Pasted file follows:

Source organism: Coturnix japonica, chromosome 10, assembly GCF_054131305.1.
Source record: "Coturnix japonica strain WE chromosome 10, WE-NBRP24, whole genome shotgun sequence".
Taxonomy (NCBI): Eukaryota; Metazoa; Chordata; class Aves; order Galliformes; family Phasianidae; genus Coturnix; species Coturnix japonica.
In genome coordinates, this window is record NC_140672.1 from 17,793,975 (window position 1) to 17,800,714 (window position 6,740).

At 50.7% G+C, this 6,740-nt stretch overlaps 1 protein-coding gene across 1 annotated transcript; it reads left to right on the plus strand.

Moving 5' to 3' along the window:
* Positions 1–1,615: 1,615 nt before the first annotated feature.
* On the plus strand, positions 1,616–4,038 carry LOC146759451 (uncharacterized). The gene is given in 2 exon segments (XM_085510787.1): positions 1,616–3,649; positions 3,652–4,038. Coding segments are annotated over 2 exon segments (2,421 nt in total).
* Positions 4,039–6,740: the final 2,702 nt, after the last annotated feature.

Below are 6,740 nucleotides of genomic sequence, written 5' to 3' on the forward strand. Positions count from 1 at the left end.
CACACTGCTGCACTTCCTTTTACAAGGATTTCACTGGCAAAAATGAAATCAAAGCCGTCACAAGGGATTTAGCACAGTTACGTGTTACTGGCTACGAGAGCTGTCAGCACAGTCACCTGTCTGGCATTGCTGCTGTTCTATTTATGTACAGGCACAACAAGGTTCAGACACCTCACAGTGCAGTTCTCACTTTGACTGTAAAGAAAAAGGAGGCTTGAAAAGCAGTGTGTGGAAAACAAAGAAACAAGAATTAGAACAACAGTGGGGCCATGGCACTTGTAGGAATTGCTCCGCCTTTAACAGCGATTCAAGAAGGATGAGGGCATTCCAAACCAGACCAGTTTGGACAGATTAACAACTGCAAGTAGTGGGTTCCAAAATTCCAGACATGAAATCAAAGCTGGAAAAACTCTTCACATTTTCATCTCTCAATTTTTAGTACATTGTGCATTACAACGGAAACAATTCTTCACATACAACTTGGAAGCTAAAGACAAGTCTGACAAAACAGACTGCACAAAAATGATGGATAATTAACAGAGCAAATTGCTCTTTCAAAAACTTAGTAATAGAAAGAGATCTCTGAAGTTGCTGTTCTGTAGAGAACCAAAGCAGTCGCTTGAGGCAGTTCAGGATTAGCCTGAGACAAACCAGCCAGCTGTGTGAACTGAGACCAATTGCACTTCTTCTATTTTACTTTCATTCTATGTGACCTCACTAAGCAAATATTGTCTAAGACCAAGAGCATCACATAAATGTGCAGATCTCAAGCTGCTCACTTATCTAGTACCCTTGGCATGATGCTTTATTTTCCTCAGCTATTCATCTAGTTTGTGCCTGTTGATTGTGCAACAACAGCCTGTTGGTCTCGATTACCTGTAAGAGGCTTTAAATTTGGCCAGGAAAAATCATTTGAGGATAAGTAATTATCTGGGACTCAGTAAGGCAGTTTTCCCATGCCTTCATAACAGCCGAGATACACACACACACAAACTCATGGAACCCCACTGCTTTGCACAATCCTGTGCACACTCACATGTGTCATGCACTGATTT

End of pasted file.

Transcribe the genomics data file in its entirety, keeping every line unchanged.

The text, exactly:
Source organism: Coturnix japonica, chromosome 10, assembly GCF_054131305.1.
Source record: "Coturnix japonica strain WE chromosome 10, WE-NBRP24, whole genome shotgun sequence".
Taxonomy (NCBI): Eukaryota; Metazoa; Chordata; class Aves; order Galliformes; family Phasianidae; genus Coturnix; species Coturnix japonica.
In genome coordinates, this window is record NC_140672.1 from 17,793,975 (window position 1) to 17,800,714 (window position 6,740).

At 50.7% G+C, this 6,740-nt stretch overlaps 1 protein-coding gene across 1 annotated transcript; it reads left to right on the plus strand.

Moving 5' to 3' along the window:
* Positions 1–1,615: 1,615 nt before the first annotated feature.
* On the plus strand, positions 1,616–4,038 carry LOC146759451 (uncharacterized). The gene is given in 2 exon segments (XM_085510787.1): positions 1,616–3,649; positions 3,652–4,038. Coding segments are annotated over 2 exon segments (2,421 nt in total).
* Positions 4,039–6,740: the final 2,702 nt, after the last annotated feature.

Below are 6,740 nucleotides of genomic sequence, written 5' to 3' on the forward strand. Positions count from 1 at the left end.
CACACTGCTGCACTTCCTTTTACAAGGATTTCACTGGCAAAAATGAAATCAAAGCCGTCACAAGGGATTTAGCACAGTTACGTGTTACTGGCTACGAGAGCTGTCAGCACAGTCACCTGTCTGGCATTGCTGCTGTTCTATTTATGTACAGGCACAACAAGGTTCAGACACCTCACAGTGCAGTTCTCACTTTGACTGTAAAGAAAAAGGAGGCTTGAAAAGCAGTGTGTGGAAAACAAAGAAACAAGAATTAGAACAACAGTGGGGCCATGGCACTTGTAGGAATTGCTCCGCCTTTAACAGCGATTCAAGAAGGATGAGGGCATTCCAAACCAGACCAGTTTGGACAGATTAACAACTGCAAGTAGTGGGTTCCAAAATTCCAGACATGAAATCAAAGCTGGAAAAACTCTTCACATTTTCATCTCTCAATTTTTAGTACATTGTGCATTACAACGGAAACAATTCTTCACATACAACTTGGAAGCTAAAGACAAGTCTGACAAAACAGACTGCACAAAAATGATGGATAATTAACAGAGCAAATTGCTCTTTCAAAAACTTAGTAATAGAAAGAGATCTCTGAAGTTGCTGTTCTGTAGAGAACCAAAGCAGTCGCTTGAGGCAGTTCAGGATTAGCCTGAGACAAACCAGCCAGCTGTGTGAACTGAGACCAATTGCACTTCTTCTATTTTACTTTCATTCTATGTGACCTCACTAAGCAAATATTGTCTAAGACCAAGAGCATCACATAAATGTGCAGATCTCAAGCTGCTCACTTATCTAGTACCCTTGGCATGATGCTTTATTTTCCTCAGCTATTCATCTAGTTTGTGCCTGTTGATTGTGCAACAACAGCCTGTTGGTCTCGATTACCTGTAAGAGGCTTTAAATTTGGCCAGGAAAAATCATTTGAGGATAAGTAATTATCTGGGACTCAGTAAGGCAGTTTTCCCATGCCTTCATAACAGCCGAGATACACACACACACAAACTCATGGAACCCCACTGCTTTGCACAATCCTGTGCACACTCACATGTGTCATGCACTGATTT